|Review: Memoriam - Requiem for Mankind|
|Requiem for Mankind|
Label: Nuclear Blast Records
Year released: 2019
Genre: Death Metal
Review online: June 19, 2019
Reviewed by: Bruno Medeiros
for:Requiem for Mankind
Rated 4/5 (80%) (9 Votes)
Let me start by getting a few things out of the way: Bolt Thrower have been a very important band for me, helping shape my awesome taste in death metal and extreme metal in general. Having said that, Memoriam would be a no-brainer for me by definition; instead, I actually never really got into the band, and that's mainly because I always feel there's something missing.
Enters Requiem for Mankind, third album by the British quartet in the span of just three years. Are we going to see some Benediction-esque atmosphere and some Cerebral Fix-like brutality here like on the good For the Fallen (2017) or are we going to be sort of numb and kind of disappointed like with The Silent Vigil (2018)? Well...actually, neither. The album is like putting Memoriam's first two efforts in a blender with some iron and steel. This means that, while it's not savage or bombastic enough to be compared to Bolt Thrower's heydays and even their own first album, it definitely has strong, notable moments, and it's their heaviest work to date.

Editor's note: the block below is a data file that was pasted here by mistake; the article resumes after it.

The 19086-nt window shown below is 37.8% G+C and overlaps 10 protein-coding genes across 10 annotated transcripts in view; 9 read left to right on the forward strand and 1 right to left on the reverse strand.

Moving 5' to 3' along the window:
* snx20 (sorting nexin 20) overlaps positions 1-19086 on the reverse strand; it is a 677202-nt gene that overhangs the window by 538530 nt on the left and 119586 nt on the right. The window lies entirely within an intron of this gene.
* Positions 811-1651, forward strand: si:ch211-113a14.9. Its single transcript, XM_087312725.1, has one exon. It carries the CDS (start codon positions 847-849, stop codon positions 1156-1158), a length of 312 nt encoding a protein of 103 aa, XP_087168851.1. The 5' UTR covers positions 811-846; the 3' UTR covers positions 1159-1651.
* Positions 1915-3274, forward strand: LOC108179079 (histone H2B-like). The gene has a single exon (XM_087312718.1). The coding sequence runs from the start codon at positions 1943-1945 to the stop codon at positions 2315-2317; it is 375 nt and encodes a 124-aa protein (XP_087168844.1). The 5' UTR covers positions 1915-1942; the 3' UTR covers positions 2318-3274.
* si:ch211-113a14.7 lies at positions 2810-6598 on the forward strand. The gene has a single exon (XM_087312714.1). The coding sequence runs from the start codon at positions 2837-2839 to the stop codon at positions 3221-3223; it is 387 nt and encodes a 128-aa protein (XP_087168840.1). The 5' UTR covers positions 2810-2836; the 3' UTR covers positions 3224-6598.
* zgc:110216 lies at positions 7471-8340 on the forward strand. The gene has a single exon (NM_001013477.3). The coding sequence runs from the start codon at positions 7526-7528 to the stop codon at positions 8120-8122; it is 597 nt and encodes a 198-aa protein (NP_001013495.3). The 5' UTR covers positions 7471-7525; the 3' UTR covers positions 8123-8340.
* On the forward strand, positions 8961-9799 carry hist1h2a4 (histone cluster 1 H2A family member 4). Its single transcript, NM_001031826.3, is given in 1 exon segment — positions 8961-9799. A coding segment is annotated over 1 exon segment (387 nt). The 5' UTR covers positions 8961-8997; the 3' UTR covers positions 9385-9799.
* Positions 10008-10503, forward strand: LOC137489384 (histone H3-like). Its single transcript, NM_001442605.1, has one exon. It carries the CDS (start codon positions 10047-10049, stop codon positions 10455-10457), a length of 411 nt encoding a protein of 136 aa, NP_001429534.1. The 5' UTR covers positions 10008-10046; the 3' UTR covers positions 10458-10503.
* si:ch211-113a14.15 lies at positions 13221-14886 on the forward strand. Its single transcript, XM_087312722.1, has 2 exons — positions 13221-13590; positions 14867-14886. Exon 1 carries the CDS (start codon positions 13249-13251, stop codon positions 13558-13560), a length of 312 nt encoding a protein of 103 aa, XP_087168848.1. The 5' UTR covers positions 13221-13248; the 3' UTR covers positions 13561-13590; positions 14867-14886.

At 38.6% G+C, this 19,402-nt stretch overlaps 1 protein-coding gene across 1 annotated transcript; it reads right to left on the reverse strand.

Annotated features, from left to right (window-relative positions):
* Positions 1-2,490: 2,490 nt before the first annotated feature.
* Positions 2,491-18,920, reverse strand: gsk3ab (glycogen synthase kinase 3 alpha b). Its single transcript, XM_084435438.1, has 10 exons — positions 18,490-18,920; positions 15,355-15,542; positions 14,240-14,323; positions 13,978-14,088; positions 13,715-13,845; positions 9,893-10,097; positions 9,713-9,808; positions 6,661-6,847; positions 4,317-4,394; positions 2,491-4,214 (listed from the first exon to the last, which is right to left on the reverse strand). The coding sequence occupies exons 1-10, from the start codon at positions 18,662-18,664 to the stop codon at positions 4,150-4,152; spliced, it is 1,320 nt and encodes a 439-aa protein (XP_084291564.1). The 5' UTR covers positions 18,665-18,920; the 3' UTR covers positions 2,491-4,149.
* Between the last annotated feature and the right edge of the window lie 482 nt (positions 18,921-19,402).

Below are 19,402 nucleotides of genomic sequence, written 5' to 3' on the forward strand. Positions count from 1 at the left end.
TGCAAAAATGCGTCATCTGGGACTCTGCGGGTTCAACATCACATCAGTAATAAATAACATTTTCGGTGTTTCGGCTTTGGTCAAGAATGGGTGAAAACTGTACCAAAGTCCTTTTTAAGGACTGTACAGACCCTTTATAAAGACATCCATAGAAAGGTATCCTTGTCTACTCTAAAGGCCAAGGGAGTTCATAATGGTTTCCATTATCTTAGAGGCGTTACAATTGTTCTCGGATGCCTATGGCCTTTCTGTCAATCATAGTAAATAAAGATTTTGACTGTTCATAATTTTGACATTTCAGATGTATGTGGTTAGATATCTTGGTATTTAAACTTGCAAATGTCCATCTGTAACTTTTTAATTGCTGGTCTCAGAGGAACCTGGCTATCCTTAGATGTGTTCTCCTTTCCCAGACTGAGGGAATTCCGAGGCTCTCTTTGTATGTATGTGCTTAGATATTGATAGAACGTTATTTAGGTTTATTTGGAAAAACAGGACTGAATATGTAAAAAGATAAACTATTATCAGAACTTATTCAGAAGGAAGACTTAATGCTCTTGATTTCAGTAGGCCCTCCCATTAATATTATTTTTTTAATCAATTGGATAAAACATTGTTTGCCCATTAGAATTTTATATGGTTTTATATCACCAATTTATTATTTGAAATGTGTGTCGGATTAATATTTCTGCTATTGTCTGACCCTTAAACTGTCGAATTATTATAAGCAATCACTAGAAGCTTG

I would place the overall concept of this album in a gray area somewhere between Memoriam's own first record and Bolt Thrower's repetitive Honour - Valour - Pride (2001). The passion and urge to write something special is there but, again, something is amiss in terms of memorability and long-term relevancy. Though I can now safely say that Memoriam will never reach Bolt Thrower's legacy, the band has delivered here an album that should reach the hearts of their fans, managing to comprise both their past endeavors into a single package. Please note that this is still a good mid-paced death metal album nevertheless, it's just not quite on par with Willets and team's curriculum, which is my main criticism here.
So, you see, Requiem for Mankind instigates mixed feelings all around. The heaviness is crushing, as is the instrumental work by these seasoned soldiers. We're talking about legendary soldiers, though, so once again I'm convinced that the final product could have been better. All in all, if you enjoy Benediction's back catalogue or something out of a Hail of Bullets' albums, this is right up your alley.
|Other related information on the site|
|Review: For the Fallen (reviewed by Bruno Medeiros)|
Review: Requiem for Mankind (reviewed by Sargon the Terrible)
Review: The Hellfire Demos II (reviewed by Bruno Medeiros)
Review: The Silent Vigil (reviewed by Bruno Medeiros)
Review: To the End (reviewed by Michel Renaud)
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